2020 Grocery Trends: In-Store Cooking Service

There’s a common consumer problem in grocery stores (thought it’s not as much of a problem for grocers!). As they’re wandering through the aisles, trying to decide what they want to eat for dinner later that night, they find themselves growing hungrier, and throwing snack items into their cart, giving into their cravings through their purchases.

When they get home later, they dive into their snacks and dinner becomes a distant thought. 

What if grocers could satiate both of these customer needs – real-time hunger and a wholesome meal? 

That’s what innovative grocers have been chasing over the past few years, and now the trend is becoming widespread. The grocery industry has latched onto the idea of in-store cooking services – and they aren’t letting go.

 

What’s the deal with in-store cooking at grocery stores?

When we say in-store cooking, we don’t mean the typical hot bar or deli options. Many grocers are taking convenience to the next level by adding in grilling stations, hand-rolled sushi counters, and more. They’re investing in trained chefs who can put together a satisfying, and often dietitian-approved, meal for their customers as they look on.

Grocery stores aren’t just grocery stores anymore – they’re competing with fast casual dining. After all, high end customers are flocking to grocery stores for an experience, for healthy and wholesome options, and for high-quality ingredients. If a grocer can add in an opportunity for them to interact with a talented chef who is using their store’s inventory to create a mind blowingly good meal right in-store, they’re tapping into all three of those customer desires.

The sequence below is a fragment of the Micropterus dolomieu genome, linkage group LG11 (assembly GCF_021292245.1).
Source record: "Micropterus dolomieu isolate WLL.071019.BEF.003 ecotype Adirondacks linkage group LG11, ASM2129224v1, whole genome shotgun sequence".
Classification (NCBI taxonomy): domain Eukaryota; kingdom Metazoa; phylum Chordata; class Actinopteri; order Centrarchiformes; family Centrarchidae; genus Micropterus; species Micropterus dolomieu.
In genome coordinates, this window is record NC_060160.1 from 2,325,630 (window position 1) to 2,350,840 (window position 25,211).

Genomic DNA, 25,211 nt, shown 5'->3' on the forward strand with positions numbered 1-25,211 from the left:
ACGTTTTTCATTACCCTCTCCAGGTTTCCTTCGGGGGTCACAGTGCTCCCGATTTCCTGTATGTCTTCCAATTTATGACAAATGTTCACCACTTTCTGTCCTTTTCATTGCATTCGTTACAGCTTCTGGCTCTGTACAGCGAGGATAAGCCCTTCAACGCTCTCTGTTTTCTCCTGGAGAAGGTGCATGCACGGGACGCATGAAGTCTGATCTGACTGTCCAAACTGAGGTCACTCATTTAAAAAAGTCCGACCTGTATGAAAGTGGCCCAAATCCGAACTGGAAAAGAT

Who should we look to for success stories?

Mariano’s is one of the best in class examples of in-store cooking services. The grocer installed grilling stations in many of its stores – dubbed #MyMarianos – that grilled prime cut meats and fresh seafood right there in front of customers. The stations reached their peak popularity in 2015. Unfortunately, the program has been phased out, but not without creating interest among the industry.

Gelson’s is another early adopter of grilling stations, and Whole Foods has even gotten in on the in-store cooking service trend.

 

What are the pros and cons of in-store cooking services for grocers?

As you may guess, the experience of seeing your food cooked in front of you by a trained chef is a major benefit of in-store cooking services. It makes customers feel like they are being treated, that they are not only getting a convenient meal, but something that is healthy and fresh. Customers can interact with your staff, asking them questions about cooking techniques that they may be able to recreate at home with the ingredients that they’ll purchase in your store. 

In addition, these services can be personalized to local cuisine and shopping habits. For example, a gulf coast grocer may invest in seafood stations, while a Midwest grocery store owner could opt for a focus on beef dishes.

As mentioned in the Mariano’s example, in-store cooking services aren’t always a slam dunk. They’re often expensive, creating extra overhead with the addition of cooking staff and equipment installation, maintenance, and repairs. While grocers may be enticed by the elevated experience an in-store cooking service could provide, they must also be aware that they may open themselves up to financial risk if food borne illness finds its way to their customers.